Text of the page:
Tag Archives: 82nd Airborne Division

Check out this video of a paratrooper using reserve parachute to save his life during NATO airdrop

The paratrooper manages to open the reserve parachute shortly before hitting the ground.

This video was filmed during the Anakonda-16 exercise in Poland. It shows a Polish paratrooper reacting to a problem with his parachute after a jump from 400-500 mt from a C-130 Hercules: the main chute fails and the Polish Army paratrooper has to deploy the reserve canopy that saves his life.

The mishap occurred during an airdrop operation that involved U.S. paratroopers from the 82nd Airborne Division, British soldiers from the 16th Assault Brigade and Polish Army military from the 6th Airborne Brigade who jumped over Torun, to simulate the take over of a bridge over the Vistula river.

H/T to KaBe. for sending this over to us

Record formation of 30 U.S. Army’s Kiowa helicopters performs farewell flight over Fort Bragg

U.S. Army Bell OH-58 Kiowa Warrior helicopters performed their final US training flight.

On Apr. 15, a formation made by 30 OH-58 Kiowa Warriors from 1-17 CAV, part of the 82nd Combat Aviation Brigade, 82nd Airborne Division, took to the skies of Fort Bragg and Fayetteville, North Carolina, for a farewell flight over the base and the local community for the years of support.

Kiowa Farewell 2

The unique formation marked the final U.S. training flight for the armed reconnaissance helicopters as the last Kiowa squadron in mainland America prepares to deploy to South Korea to join the only remaining OH-58 unit outside the U.S.: after the 9-month rotation in South Korea the squadron will return stateside and adopt other aircraft, both manned and unmanned.

Kiowa Farewell 3

The Kiowa Warrior, is the armed version of the Kiowa, employed by the U.S. Army from 1969. The new variant, that embedded new systems and weapons pod, were inducted into active service beginning in 1987.

Kiowa Farewell 4

Since then, the OH-58s have flown in the Persian Gulf as well as in Afghanistan, conducting scout and light assault missions in a configuration that included a mix of Hellfire missiles, rocket launchers, machine guns and  Stinger missiles.

Kiowa Farewell 5

Kiowa Farewell 6

Image credit: 82nd Combat Aviation Brigade


Here’s what jumping from a C-130 with the 82nd Airborne Division looks like

Paratrooper Point Of View

Ever wondered what it looks like to jump from a U.S. Air Force C-130 with the 82nd Airborne Division?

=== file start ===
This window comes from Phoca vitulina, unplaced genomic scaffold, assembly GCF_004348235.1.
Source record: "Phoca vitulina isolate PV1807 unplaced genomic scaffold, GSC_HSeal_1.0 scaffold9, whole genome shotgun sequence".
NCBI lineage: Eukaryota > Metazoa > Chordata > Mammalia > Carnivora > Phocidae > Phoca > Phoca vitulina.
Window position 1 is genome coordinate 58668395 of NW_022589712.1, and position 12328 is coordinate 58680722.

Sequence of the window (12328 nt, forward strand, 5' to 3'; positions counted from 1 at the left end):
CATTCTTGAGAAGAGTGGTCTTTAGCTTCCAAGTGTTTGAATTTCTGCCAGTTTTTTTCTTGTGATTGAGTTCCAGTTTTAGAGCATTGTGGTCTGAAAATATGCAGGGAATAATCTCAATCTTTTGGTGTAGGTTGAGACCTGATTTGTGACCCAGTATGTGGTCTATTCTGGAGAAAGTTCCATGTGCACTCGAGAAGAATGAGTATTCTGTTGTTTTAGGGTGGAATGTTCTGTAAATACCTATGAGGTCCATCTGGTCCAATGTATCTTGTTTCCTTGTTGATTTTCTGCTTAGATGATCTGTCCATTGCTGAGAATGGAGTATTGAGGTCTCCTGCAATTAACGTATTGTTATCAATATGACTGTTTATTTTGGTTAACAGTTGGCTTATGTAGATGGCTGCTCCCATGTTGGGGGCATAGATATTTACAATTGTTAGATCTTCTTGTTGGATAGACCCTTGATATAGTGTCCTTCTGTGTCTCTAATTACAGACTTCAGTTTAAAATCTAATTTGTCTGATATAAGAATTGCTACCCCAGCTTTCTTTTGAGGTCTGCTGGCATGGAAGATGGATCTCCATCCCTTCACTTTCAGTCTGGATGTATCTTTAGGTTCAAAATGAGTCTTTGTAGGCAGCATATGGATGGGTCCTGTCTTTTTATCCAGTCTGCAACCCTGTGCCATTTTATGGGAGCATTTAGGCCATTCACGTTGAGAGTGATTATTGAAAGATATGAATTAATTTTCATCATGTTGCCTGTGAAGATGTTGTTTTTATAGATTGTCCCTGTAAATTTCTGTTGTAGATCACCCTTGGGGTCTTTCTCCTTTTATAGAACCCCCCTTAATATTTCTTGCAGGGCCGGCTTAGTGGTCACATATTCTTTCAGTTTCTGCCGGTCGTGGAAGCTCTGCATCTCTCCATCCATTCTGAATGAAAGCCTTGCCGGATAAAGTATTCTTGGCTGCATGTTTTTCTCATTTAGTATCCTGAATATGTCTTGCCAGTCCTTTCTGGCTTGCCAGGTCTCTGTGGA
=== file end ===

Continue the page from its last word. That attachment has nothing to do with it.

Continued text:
The following stunning footage, posted by the 82nd Airborne Division, provides a hint.

Based at Fort Bragg, North Carolina, the 82nd Airborne Division is a U.S. Army airborne infantry division specializing in parachute assault operations into denied areas.

H/T to John Gresham for the heads-up

Airborne Assault (how it looks like if you are not wearing Night Vision Goggles)

Pilots routinely wear Night Vision Goggles that can virtually turn night into day (more or less…).

But even soldiers and Special Operations teams use them (U.S. Navy SEAL Team 6 team wore NVGs during the raid that killed Osama Bin Laden).

Top image shows paratroopers assigned to 1st Brigade Combat Team, 82nd Airborne Division, conducting an airborne assault during Field Training Exercise (FTX), at Ft. Bragg, N.C., on Oct. 22, 2013.

The exercise simulates the execution of a large-scale forcible entry into a hostile area; securing sufficient freedom of movement while facing the anti-access and area-denial capabilities of our enemy.

The photograph shows the warfighters parachuting on a field to set up a camp and how it would look like if you were not wearing any Night Vision device.

Image credit: U.S. Air Force

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Awesome, surreal footage: C-17 heavy cargo pallets airdrop through the NVG imagery

The following video shows three heavy cargo pallets being dropped from a C-17 Globemaster in support of ground operations during Joint Operational Access Exercise 13-3.

JOAX is a seven-day integrated exercise between the 82nd Airborne Division and its Air Force partners whose aim is to improve planning and execution of a large-scale forcible entry into a hostile area; securing sufficient freedom of movement while facing anti-access and area-denial capabilities of our enemy.

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